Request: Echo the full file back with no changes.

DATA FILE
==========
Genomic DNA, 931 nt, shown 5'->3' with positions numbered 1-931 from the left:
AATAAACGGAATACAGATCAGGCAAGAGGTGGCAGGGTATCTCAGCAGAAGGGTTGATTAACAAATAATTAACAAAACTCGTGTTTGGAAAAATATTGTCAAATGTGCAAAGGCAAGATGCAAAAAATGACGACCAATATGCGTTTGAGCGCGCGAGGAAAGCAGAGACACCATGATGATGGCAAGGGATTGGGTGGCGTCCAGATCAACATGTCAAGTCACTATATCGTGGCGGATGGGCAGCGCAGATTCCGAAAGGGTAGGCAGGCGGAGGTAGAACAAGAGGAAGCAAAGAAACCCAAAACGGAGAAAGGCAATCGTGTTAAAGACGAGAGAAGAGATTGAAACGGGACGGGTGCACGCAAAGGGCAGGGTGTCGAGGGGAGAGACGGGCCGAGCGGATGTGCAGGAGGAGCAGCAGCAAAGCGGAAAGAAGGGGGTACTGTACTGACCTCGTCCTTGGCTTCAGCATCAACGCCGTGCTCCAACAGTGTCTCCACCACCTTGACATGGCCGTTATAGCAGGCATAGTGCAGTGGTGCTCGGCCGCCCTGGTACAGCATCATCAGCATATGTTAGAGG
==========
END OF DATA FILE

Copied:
Genomic DNA, 931 nt, shown 5'->3' with positions numbered 1-931 from the left:
AATAAACGGAATACAGATCAGGCAAGAGGTGGCAGGGTATCTCAGCAGAAGGGTTGATTAACAAATAATTAACAAAACTCGTGTTTGGAAAAATATTGTCAAATGTGCAAAGGCAAGATGCAAAAAATGACGACCAATATGCGTTTGAGCGCGCGAGGAAAGCAGAGACACCATGATGATGGCAAGGGATTGGGTGGCGTCCAGATCAACATGTCAAGTCACTATATCGTGGCGGATGGGCAGCGCAGATTCCGAAAGGGTAGGCAGGCGGAGGTAGAACAAGAGGAAGCAAAGAAACCCAAAACGGAGAAAGGCAATCGTGTTAAAGACGAGAGAAGAGATTGAAACGGGACGGGTGCACGCAAAGGGCAGGGTGTCGAGGGGAGAGACGGGCCGAGCGGATGTGCAGGAGGAGCAGCAGCAAAGCGGAAAGAAGGGGGTACTGTACTGACCTCGTCCTTGGCTTCAGCATCAACGCCGTGCTCCAACAGTGTCTCCACCACCTTGACATGGCCGTTATAGCAGGCATAGTGCAGTGGTGCTCGGCCGCCCTGGTACAGCATCATCAGCATATGTTAGAGG